Thursday, 21 August 2008

Cricket, the key to good government

Many have already written about our present government’s unstoppable urge to pass new criminal laws, roughly a new crime a day has hit the statute books since they took office in May 1997. Many have also written about the way in which both central and local government now pry into aspects of our lives which were previously private and seem keen to use every opportunity to extract fines and fixed penalties for breaches of petty regulations which no sensible person would consider worthy of any sanction. I am not going to rehash those matters but I do want to consider a highly important consequence of them, the way they have changed the relationship between the governed and the governors.


I consider the correct relationship to be one in which both central and local government are servants of the people not their masters. There is, I believe, a need for government to make and enforce laws just as there is a need for a body to make and enforce the laws of cricket. Similarly there is a need for government to organise beneficial facilities which would never otherwise be available as there is for a committee to run a cricket club. And there is a limit to what government should consider within its purview just as there is for the committee of a cricket club. So let me continue the analogy by examining why we have cricket club committees and what they can and cannot do.

A cricket club cannot operate efficiently throughout a season without a considerable amount of planning and organisation. Fixtures need to be arranged, the pitch needs to be prepared weekly, teams need to be selected, a tea rota is a must, the pavilion needs cleaning, coaching sessions for the junior players must be held, kit must be purchased and, most importantly of all, the bar must be stocked. These ordinary activities of a cricket club will not run smoothly or efficiently if left to chance, they must be organised and some take a great deal of work. Those of us who have no skill for organisation or insufficient motivation or time to do so, elect a committee and then things get done. The sole purpose of the committee is to do the things which cannot be done efficiently without a degree of central planning.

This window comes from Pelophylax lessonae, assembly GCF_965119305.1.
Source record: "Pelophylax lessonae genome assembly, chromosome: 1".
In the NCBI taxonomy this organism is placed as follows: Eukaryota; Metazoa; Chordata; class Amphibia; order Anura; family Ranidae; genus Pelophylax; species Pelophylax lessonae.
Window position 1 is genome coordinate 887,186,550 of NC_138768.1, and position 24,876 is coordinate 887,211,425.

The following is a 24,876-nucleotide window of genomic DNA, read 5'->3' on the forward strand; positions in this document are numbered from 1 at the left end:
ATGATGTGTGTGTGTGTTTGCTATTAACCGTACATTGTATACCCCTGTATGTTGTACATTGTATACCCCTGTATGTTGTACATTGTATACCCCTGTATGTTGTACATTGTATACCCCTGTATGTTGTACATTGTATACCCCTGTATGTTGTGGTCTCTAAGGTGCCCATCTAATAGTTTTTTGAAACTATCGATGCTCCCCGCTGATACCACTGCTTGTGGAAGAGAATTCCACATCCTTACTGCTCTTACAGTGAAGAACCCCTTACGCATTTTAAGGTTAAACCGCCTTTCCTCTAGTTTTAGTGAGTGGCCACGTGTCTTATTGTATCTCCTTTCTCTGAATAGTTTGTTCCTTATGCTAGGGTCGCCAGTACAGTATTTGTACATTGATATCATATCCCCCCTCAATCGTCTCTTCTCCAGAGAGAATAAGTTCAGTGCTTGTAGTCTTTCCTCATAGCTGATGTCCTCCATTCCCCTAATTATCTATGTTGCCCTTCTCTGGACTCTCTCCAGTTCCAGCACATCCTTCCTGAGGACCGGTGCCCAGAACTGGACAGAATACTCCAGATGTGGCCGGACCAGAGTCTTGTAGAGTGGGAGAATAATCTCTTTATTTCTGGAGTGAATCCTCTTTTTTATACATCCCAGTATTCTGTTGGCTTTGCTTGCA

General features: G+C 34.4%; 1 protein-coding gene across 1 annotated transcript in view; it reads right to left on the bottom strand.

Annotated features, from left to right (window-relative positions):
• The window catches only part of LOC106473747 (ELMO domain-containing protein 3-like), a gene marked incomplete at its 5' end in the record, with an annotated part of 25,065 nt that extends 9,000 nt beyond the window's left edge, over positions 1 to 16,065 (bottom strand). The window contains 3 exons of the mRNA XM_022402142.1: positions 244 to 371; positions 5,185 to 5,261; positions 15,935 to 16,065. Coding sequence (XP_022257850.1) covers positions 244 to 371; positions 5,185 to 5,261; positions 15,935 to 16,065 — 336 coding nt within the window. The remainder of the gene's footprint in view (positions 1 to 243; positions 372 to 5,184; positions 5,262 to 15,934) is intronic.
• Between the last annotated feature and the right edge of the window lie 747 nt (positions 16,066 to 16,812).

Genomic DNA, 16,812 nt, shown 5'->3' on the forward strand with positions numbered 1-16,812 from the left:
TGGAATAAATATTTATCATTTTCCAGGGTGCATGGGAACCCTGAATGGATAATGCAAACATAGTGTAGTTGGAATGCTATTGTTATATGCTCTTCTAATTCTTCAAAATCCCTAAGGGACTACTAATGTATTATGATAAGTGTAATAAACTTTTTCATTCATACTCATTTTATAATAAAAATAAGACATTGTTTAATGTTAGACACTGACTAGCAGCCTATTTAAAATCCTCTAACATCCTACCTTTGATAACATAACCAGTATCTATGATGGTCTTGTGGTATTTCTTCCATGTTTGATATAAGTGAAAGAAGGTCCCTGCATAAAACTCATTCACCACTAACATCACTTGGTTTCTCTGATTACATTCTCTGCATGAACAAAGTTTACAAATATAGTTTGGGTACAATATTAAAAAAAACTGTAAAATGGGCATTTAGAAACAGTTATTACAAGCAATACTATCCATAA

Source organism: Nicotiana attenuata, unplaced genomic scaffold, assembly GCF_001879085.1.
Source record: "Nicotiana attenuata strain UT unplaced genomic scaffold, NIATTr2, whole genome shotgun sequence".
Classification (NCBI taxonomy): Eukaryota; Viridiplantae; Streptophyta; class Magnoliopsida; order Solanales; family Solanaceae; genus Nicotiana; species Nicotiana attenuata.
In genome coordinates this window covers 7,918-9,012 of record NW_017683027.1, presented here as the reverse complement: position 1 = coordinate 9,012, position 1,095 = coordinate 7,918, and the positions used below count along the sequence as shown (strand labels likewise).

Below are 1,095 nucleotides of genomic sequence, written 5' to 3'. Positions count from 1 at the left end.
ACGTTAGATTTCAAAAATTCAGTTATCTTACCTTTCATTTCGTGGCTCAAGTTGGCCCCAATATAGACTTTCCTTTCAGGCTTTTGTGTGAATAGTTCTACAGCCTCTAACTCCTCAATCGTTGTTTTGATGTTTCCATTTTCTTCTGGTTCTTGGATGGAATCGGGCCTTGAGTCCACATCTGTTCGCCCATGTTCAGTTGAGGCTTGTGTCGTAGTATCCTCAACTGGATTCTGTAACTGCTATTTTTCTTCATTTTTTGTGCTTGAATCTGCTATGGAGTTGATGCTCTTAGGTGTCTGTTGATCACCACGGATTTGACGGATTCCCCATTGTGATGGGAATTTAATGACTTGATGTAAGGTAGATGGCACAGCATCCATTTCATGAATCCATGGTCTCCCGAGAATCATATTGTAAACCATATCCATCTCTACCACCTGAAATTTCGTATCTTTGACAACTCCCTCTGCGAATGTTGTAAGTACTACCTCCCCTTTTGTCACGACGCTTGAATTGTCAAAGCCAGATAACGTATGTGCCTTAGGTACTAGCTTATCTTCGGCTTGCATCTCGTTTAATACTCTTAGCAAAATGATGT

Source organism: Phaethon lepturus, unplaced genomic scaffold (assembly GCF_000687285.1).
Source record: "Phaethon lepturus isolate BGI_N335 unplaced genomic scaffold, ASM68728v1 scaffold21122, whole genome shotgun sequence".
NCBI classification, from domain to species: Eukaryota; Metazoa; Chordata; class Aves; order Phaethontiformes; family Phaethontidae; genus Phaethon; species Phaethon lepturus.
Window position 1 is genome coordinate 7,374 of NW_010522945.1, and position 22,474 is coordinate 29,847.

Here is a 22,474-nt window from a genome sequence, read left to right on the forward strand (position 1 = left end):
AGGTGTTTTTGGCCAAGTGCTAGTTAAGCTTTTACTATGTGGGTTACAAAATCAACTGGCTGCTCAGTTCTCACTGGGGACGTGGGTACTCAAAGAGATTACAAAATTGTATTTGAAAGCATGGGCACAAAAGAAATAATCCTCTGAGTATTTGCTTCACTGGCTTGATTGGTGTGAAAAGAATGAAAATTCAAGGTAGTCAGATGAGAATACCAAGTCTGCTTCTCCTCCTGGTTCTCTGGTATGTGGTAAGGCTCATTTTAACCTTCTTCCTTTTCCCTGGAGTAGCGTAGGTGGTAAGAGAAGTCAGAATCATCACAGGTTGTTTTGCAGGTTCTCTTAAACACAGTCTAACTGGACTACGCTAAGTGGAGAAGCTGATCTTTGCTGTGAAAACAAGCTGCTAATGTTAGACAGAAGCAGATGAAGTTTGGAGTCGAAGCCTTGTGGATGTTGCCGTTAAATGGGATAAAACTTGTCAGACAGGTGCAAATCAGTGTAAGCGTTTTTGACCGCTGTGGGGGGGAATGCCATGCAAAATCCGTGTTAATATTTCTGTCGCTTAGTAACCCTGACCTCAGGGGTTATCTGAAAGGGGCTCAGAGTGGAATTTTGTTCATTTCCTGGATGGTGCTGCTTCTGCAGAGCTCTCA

One aspect of the committee’s task is to suggest ways in which both membership of the club and playing cricket for the club can be made more enjoyable for the members. They might decide on quiz nights, barbecues and an annual dinner and they might decide to have club rules about dress and behaviour on the field of play or in the pavilion. In order for any rules of conduct to be an enhancement of the members’ enjoyment they must be just that, an enhancement. A dress code requiring members to wear a club blazer in the pavilion might enhance enjoyment if blazers can be bought for £25 a time but not if they cost £250 and cause people to resign their membership. It is all a matter of balance and the committee knows that because the members of the committee know they are elected to serve all members of the club and not for any other reason.